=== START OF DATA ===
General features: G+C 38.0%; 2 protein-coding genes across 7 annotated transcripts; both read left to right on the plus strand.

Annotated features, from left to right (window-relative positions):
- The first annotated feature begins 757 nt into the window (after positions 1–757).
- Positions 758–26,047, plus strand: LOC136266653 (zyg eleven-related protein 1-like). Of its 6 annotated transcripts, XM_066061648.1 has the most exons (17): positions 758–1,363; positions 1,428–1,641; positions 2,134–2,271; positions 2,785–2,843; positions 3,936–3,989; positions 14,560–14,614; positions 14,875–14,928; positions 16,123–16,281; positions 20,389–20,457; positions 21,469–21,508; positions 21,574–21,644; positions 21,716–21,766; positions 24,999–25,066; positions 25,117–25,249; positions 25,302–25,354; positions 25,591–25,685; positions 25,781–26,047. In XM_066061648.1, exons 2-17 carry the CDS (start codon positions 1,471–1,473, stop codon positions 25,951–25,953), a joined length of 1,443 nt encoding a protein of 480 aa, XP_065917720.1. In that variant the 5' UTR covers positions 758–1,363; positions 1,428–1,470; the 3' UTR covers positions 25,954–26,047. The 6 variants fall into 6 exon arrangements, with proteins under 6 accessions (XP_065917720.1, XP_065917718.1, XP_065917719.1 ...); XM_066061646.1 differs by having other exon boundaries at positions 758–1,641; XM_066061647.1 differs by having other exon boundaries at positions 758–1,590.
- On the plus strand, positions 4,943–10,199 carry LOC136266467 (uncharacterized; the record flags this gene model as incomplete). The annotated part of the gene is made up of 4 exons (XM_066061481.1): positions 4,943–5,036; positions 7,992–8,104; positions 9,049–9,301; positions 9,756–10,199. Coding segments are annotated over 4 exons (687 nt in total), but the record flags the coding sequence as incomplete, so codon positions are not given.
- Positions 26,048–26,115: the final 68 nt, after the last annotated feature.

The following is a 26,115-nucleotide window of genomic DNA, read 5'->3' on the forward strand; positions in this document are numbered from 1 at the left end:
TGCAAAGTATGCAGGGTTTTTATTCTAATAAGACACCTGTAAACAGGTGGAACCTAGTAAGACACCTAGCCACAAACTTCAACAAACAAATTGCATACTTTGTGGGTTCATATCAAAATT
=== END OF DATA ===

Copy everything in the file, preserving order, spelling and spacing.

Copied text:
General features: G+C 38.0%; 2 protein-coding genes across 7 annotated transcripts; both read left to right on the plus strand.

Annotated features, from left to right (window-relative positions):
- The first annotated feature begins 757 nt into the window (after positions 1–757).
- Positions 758–26,047, plus strand: LOC136266653 (zyg eleven-related protein 1-like). Of its 6 annotated transcripts, XM_066061648.1 has the most exons (17): positions 758–1,363; positions 1,428–1,641; positions 2,134–2,271; positions 2,785–2,843; positions 3,936–3,989; positions 14,560–14,614; positions 14,875–14,928; positions 16,123–16,281; positions 20,389–20,457; positions 21,469–21,508; positions 21,574–21,644; positions 21,716–21,766; positions 24,999–25,066; positions 25,117–25,249; positions 25,302–25,354; positions 25,591–25,685; positions 25,781–26,047. In XM_066061648.1, exons 2-17 carry the CDS (start codon positions 1,471–1,473, stop codon positions 25,951–25,953), a joined length of 1,443 nt encoding a protein of 480 aa, XP_065917720.1. In that variant the 5' UTR covers positions 758–1,363; positions 1,428–1,470; the 3' UTR covers positions 25,954–26,047. The 6 variants fall into 6 exon arrangements, with proteins under 6 accessions (XP_065917720.1, XP_065917718.1, XP_065917719.1 ...); XM_066061646.1 differs by having other exon boundaries at positions 758–1,641; XM_066061647.1 differs by having other exon boundaries at positions 758–1,590.
- On the plus strand, positions 4,943–10,199 carry LOC136266467 (uncharacterized; the record flags this gene model as incomplete). The annotated part of the gene is made up of 4 exons (XM_066061481.1): positions 4,943–5,036; positions 7,992–8,104; positions 9,049–9,301; positions 9,756–10,199. Coding segments are annotated over 4 exons (687 nt in total), but the record flags the coding sequence as incomplete, so codon positions are not given.
- Positions 26,048–26,115: the final 68 nt, after the last annotated feature.

The following is a 26,115-nucleotide window of genomic DNA, read 5'->3' on the forward strand; positions in this document are numbered from 1 at the left end:
TGCAAAGTATGCAGGGTTTTTATTCTAATAAGACACCTGTAAACAGGTGGAACCTAGTAAGACACCTAGCCACAAACTTCAACAAACAAATTGCATACTTTGTGGGTTCATATCAAAATT